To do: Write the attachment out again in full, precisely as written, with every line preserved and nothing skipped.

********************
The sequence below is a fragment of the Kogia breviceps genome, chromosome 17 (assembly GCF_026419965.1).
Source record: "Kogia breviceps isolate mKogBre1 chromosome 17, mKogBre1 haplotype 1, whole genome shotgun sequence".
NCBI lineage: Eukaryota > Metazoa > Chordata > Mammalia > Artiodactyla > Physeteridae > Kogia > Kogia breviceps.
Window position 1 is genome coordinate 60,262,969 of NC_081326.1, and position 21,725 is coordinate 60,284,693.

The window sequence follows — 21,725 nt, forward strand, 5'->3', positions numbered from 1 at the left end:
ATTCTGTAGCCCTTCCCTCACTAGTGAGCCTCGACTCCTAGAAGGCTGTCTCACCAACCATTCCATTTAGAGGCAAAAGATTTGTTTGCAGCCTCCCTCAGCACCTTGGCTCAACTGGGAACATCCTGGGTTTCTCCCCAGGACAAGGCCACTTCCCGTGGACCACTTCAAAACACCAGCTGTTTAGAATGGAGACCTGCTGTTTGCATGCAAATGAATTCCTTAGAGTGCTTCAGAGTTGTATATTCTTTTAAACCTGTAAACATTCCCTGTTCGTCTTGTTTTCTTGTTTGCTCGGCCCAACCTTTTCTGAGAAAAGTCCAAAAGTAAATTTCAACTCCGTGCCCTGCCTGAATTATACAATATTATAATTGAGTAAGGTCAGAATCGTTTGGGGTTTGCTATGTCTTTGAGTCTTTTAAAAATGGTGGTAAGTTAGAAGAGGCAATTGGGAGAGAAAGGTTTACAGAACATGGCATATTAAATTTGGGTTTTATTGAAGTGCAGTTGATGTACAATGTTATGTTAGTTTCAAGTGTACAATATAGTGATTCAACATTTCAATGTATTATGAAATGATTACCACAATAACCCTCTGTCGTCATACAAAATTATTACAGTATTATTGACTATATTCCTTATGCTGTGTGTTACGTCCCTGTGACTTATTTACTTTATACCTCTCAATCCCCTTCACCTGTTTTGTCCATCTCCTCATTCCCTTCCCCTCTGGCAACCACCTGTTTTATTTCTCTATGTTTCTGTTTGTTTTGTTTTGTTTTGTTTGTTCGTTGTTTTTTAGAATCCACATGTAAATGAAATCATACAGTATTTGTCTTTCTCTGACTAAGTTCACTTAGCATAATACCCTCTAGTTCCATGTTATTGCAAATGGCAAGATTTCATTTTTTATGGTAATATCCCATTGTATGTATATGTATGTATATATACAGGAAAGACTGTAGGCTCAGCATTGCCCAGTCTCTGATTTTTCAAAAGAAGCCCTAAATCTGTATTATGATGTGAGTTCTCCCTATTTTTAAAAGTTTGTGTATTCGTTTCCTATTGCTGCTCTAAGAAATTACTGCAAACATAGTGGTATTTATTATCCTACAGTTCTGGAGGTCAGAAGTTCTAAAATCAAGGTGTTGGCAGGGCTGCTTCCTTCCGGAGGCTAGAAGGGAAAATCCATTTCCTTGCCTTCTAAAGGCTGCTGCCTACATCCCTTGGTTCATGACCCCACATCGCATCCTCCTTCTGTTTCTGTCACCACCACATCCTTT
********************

The sequence below is a fragment of the Kogia breviceps genome, chromosome 17 (assembly GCF_026419965.1).
Source record: "Kogia breviceps isolate mKogBre1 chromosome 17, mKogBre1 haplotype 1, whole genome shotgun sequence".
NCBI lineage: Eukaryota > Metazoa > Chordata > Mammalia > Artiodactyla > Physeteridae > Kogia > Kogia breviceps.
Window position 1 is genome coordinate 60,262,969 of NC_081326.1, and position 21,725 is coordinate 60,284,693.

The window sequence follows — 21,725 nt, forward strand, 5'->3', positions numbered from 1 at the left end:
ATTCTGTAGCCCTTCCCTCACTAGTGAGCCTCGACTCCTAGAAGGCTGTCTCACCAACCATTCCATTTAGAGGCAAAAGATTTGTTTGCAGCCTCCCTCAGCACCTTGGCTCAACTGGGAACATCCTGGGTTTCTCCCCAGGACAAGGCCACTTCCCGTGGACCACTTCAAAACACCAGCTGTTTAGAATGGAGACCTGCTGTTTGCATGCAAATGAATTCCTTAGAGTGCTTCAGAGTTGTATATTCTTTTAAACCTGTAAACATTCCCTGTTCGTCTTGTTTTCTTGTTTGCTCGGCCCAACCTTTTCTGAGAAAAGTCCAAAAGTAAATTTCAACTCCGTGCCCTGCCTGAATTATACAATATTATAATTGAGTAAGGTCAGAATCGTTTGGGGTTTGCTATGTCTTTGAGTCTTTTAAAAATGGTGGTAAGTTAGAAGAGGCAATTGGGAGAGAAAGGTTTACAGAACATGGCATATTAAATTTGGGTTTTATTGAAGTGCAGTTGATGTACAATGTTATGTTAGTTTCAAGTGTACAATATAGTGATTCAACATTTCAATGTATTATGAAATGATTACCACAATAACCCTCTGTCGTCATACAAAATTATTACAGTATTATTGACTATATTCCTTATGCTGTGTGTTACGTCCCTGTGACTTATTTACTTTATACCTCTCAATCCCCTTCACCTGTTTTGTCCATCTCCTCATTCCCTTCCCCTCTGGCAACCACCTGTTTTATTTCTCTATGTTTCTGTTTGTTTTGTTTTGTTTTGTTTGTTCGTTGTTTTTTAGAATCCACATGTAAATGAAATCATACAGTATTTGTCTTTCTCTGACTAAGTTCACTTAGCATAATACCCTCTAGTTCCATGTTATTGCAAATGGCAAGATTTCATTTTTTATGGTAATATCCCATTGTATGTATATGTATGTATATATACAGGAAAGACTGTAGGCTCAGCATTGCCCAGTCTCTGATTTTTCAAAAGAAGCCCTAAATCTGTATTATGATGTGAGTTCTCCCTATTTTTAAAAGTTTGTGTATTCGTTTCCTATTGCTGCTCTAAGAAATTACTGCAAACATAGTGGTATTTATTATCCTACAGTTCTGGAGGTCAGAAGTTCTAAAATCAAGGTGTTGGCAGGGCTGCTTCCTTCCGGAGGCTAGAAGGGAAAATCCATTTCCTTGCCTTCTAAAGGCTGCTGCCTACATCCCTTGGTTCATGACCCCACATCGCATCCTCCTTCTGTTTCTGTCACCACCACATCCTTT